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Meeting Recap: Crowdsourcing
2013, Q1 (August 08, 2013)
Meeting Recap

Holly Fredericksen DeWitt
Holly Fredericksen DeWitt
By Holly Fredericksen Dewitt, Volunteer Writer

During the February Chapter meeting, Rick Sapir presented “Crowdsourcing”. He discussed some common examples of crowdsourcing and the implications it has for the technical writing community.

What is Crowdsourcing?

Crowdsourcing occurs when the "crowd" is used to generate content traditionally generated by an individual or specific suppliers. Rick discussed four types of crowdsourcing:

  • Distributed Computing - This type of crowdsourcing involves pooling surplus computer processing power from the owners of personal computers for the sake of a common good, such as providing funding for clean water, the clean energy project, fighting malaria and other illnesses, etc. The World Community Grid is an excellent example of distributed computing, and one that is rapidly gaining attention.

  • Ratings and Voting - When users critique the content they view by rating or voting on its quality, another type of crowdsourcing occurs. The popular news site reddit.com, for instance, allows readers to rate the articles posted on the site. The article’s position on the page depends on its ratings, with higher ratings meaning a higher placement.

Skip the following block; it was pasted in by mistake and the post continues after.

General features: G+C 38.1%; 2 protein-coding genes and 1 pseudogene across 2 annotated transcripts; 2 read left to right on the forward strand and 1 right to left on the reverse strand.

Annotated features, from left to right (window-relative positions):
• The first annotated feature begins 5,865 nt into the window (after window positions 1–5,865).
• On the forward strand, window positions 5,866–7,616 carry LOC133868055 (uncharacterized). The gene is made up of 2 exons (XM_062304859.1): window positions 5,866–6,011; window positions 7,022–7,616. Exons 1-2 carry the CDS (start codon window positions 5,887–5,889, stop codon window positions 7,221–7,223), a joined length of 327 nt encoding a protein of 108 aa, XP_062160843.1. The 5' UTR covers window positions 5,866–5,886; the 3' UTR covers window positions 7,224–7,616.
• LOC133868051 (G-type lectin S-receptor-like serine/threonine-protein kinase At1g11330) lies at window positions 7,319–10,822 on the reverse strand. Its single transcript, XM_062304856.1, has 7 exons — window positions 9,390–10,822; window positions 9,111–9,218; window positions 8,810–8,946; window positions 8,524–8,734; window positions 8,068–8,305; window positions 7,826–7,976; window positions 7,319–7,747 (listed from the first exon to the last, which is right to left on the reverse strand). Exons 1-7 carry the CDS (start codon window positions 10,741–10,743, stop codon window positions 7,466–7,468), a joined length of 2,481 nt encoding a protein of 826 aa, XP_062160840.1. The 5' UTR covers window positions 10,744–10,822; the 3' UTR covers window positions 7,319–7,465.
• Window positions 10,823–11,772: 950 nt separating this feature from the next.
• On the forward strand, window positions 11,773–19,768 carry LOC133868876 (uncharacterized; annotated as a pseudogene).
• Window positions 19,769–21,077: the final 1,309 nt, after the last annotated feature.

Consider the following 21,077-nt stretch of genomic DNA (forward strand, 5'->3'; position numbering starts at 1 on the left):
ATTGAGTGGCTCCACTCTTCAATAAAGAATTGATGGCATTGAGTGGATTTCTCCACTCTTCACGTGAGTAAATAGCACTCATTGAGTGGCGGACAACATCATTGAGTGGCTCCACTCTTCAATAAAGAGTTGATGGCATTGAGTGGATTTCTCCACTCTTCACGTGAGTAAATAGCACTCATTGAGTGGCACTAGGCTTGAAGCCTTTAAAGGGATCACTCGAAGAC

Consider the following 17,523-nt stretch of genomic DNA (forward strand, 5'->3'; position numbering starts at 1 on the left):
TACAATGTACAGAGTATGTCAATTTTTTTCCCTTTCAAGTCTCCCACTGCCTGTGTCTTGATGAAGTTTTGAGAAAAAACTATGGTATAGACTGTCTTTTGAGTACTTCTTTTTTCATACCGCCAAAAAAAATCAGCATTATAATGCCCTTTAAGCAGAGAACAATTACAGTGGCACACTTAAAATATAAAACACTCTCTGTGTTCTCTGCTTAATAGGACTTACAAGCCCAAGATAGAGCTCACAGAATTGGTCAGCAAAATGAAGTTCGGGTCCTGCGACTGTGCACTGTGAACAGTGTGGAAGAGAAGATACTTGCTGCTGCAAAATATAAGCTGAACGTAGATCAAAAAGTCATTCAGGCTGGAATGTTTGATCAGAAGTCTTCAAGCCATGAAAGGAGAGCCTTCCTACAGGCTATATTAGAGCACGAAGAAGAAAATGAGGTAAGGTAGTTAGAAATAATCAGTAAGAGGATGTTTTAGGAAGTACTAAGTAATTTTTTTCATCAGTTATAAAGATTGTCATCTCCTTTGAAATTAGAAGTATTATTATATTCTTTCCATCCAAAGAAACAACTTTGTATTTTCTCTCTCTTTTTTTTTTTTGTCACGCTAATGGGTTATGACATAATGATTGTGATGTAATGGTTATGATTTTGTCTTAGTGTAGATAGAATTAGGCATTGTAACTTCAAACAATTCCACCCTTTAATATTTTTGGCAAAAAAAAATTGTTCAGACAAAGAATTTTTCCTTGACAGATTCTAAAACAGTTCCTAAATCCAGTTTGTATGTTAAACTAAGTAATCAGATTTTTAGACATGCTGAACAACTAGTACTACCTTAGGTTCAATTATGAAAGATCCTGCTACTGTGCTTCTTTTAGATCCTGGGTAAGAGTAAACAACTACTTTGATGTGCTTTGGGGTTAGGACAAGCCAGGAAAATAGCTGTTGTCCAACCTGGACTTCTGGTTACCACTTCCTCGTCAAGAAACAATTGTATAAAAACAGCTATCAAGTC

• Financial - Websites that rely on financial crowdsourcing allow users to pool their finances in order to accomplish specified objectives. One such site, kickstarter.com, features projects that people pitch to the site. Users can then choose to fund whatever projects they find interesting and would like to see come to fruition.

  • Crowd Generated Content - This type of crowdsourcing refers to written work that could be created by anyone in the public. Wikipedia is perhaps one of the best known examples of crowd generated content because the articles do not have to be written by credible experts in the field. Rather, they can be generated by virtually anyone possessing a personal computer who has an interest in posting on the site. This is not to say that Wikipedia and other sites featuring crowd generated content go un-monitored: rather, they are kept under a close watch so that the articles that appear are as accurate, politically correct, and professional as possible.

Implications for Technical Writers

While there can be a fear among writers that crowdsourcing becomes so extreme that it results in hijacking a site as the result of popular opinion, there are also many positive attributes of crowdsourcing that are worth noting. Thanks to the development of Google translate, for instance, users can now localize their apps by translating content into any language they choose. Crowdsourcing also allows for timely review and feedback, creating an innovative dialogue between reader and writer.

Jeff Howe, Wired magazine writer and author of the book Crowdsourcing, sums it up well with his prophetic statement: “The amount of knowledge and talent dispersed among the human race has always outstripped our capacity to harness it. Crowdsourcing corrects that—but in doing so, it also unleashes the forces of creative destruction.”

For better or worse, it looks like crowdsourcing is here to stay.

Holly Fredericksen DeWitt is a volunteer writer and former high school English teacher. She is beginning a technical writing program this fall with the hopes of pursuing a career as a technical writer. Holly can be reached at hollyfredericksen at gmail dot com. End of article.

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